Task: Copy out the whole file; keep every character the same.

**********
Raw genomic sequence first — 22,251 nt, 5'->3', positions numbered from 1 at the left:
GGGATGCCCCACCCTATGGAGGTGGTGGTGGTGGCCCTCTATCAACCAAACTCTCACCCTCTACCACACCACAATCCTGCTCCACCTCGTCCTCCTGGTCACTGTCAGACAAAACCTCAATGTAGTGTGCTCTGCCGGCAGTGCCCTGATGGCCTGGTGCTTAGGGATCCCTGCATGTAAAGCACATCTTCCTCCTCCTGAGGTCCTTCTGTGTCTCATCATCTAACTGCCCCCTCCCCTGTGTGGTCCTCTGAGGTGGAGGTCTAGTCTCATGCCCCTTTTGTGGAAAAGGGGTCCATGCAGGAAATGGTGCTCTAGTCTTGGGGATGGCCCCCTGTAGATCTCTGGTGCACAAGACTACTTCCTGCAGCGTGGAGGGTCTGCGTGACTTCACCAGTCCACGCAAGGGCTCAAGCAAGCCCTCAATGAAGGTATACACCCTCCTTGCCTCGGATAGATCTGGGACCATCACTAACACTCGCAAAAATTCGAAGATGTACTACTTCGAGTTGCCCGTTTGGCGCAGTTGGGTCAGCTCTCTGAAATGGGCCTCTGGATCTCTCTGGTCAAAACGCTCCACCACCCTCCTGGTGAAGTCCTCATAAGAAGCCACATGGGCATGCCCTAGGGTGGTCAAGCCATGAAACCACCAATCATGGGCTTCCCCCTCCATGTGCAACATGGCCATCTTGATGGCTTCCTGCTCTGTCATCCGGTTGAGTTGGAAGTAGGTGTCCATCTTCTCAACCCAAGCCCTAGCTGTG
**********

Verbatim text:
Raw genomic sequence first — 22,251 nt, 5'->3', positions numbered from 1 at the left:
GGGATGCCCCACCCTATGGAGGTGGTGGTGGTGGCCCTCTATCAACCAAACTCTCACCCTCTACCACACCACAATCCTGCTCCACCTCGTCCTCCTGGTCACTGTCAGACAAAACCTCAATGTAGTGTGCTCTGCCGGCAGTGCCCTGATGGCCTGGTGCTTAGGGATCCCTGCATGTAAAGCACATCTTCCTCCTCCTGAGGTCCTTCTGTGTCTCATCATCTAACTGCCCCCTCCCCTGTGTGGTCCTCTGAGGTGGAGGTCTAGTCTCATGCCCCTTTTGTGGAAAAGGGGTCCATGCAGGAAATGGTGCTCTAGTCTTGGGGATGGCCCCCTGTAGATCTCTGGTGCACAAGACTACTTCCTGCAGCGTGGAGGGTCTGCGTGACTTCACCAGTCCACGCAAGGGCTCAAGCAAGCCCTCAATGAAGGTATACACCCTCCTTGCCTCGGATAGATCTGGGACCATCACTAACACTCGCAAAAATTCGAAGATGTACTACTTCGAGTTGCCCGTTTGGCGCAGTTGGGTCAGCTCTCTGAAATGGGCCTCTGGATCTCTCTGGTCAAAACGCTCCACCACCCTCCTGGTGAAGTCCTCATAAGAAGCCACATGGGCATGCCCTAGGGTGGTCAAGCCATGAAACCACCAATCATGGGCTTCCCCCTCCATGTGCAACATGGCCATCTTGATGGCTTCCTGCTCTGTCATCCGGTTGAGTTGGAAGTAGGTGTCCATCTTCTCAACCCAAGCCCTAGCTGTG